Professional indemnity insurance for construction trades and other professions
There is a severe shortage of professional indemnity insurance (PII) for certain professions, most notably approved building inspectors, fire safety officers and others involved in the certification, design and construction of buildings, in particular high-rise residential buildings, for a variety of complex reasons. Where PII is available, the cost is significant.
As a result, certain businesses are having to close; work to implement recommendations from the Hackitt Report designed to reform the regulatory system, is being slowed; lenders are not lending; housebuilders and developers are losing sales; and the housing market is seizing up.
Added to that is the impact on individuals and families living in such buildings who are distressed by safety concerns and, in some cases, financially impacted through demands for remedial work to be carried out.
‘Run-off cover’ for PII (after the business has closed, or to protect professionals who have stopped practising or who have retired) can also be difficult, with the holding insurer usually agreeing terms. However, there have been examples when this has not been possible.
BIBA will work with Government and the industry to push for the following reforms:
- A review of building regulations so that they can be simplified, modernised and made more relevant to mitigating and controlling the risk of fire in high-rise residential buildings.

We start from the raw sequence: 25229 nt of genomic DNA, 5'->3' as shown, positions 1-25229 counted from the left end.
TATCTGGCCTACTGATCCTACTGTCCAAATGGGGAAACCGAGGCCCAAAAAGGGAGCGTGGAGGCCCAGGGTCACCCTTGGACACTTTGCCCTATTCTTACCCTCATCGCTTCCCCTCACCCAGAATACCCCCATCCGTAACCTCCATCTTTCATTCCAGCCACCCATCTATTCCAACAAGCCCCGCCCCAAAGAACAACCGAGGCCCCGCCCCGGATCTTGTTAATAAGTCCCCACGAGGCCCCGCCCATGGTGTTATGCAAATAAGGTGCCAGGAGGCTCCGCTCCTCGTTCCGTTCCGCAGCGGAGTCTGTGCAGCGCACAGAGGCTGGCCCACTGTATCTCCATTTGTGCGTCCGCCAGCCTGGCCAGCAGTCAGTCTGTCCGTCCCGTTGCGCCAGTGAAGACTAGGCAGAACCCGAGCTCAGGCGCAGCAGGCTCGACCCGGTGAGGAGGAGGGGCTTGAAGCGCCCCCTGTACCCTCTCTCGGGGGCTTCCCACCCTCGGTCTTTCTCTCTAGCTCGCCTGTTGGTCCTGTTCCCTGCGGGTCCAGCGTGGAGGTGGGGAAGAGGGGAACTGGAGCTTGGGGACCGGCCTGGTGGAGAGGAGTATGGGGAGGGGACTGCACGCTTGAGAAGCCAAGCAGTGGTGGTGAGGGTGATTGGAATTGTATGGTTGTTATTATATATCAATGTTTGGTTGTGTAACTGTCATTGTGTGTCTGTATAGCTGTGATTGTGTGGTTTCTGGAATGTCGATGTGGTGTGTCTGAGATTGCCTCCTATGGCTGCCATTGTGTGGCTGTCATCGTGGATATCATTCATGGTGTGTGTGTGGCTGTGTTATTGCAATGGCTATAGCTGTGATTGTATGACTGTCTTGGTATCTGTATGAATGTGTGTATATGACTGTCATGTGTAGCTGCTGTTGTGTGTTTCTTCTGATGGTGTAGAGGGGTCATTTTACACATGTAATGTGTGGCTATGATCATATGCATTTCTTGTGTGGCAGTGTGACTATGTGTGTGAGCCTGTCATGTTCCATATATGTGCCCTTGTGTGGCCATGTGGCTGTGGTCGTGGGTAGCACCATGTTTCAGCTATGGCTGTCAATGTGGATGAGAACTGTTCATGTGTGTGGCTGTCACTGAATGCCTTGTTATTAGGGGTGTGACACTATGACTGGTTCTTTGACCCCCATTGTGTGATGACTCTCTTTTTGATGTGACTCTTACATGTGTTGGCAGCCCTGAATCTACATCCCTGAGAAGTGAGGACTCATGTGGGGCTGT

- Implementation of the Hackitt Report recommendations with regards to the division of responsibilities between the various parties involved in a building project and its ongoing certification. In this way the current undue onus placed on the approved inspector and fire safety officer will be better apportioned, making their PII risk more palatable to insurers.
- Continuation of the work with MHCLG to further review the insurance requirements and obligations placed on approved inspectors and fire safety officers so that these can be more closely matched to what the market can realistically offer.
- Simplification of the process whereby residents can apply to the £200 million Government fund to finance the replacement of unsafe aluminium composite material cladding (ACM) on high-rise residential properties where building owners have failed to do so.
- For a greater commitment to provide run-off cover from insurers when a business closes or a partner retires.
“It is difficult to cater for some professions in the current market. But if the changes BIBA are calling for are made, I am hopeful the broking sector can negotiate improved terms with the market.”
Partner, Group Chief Executive – Professional Risks, Griffiths & Armour
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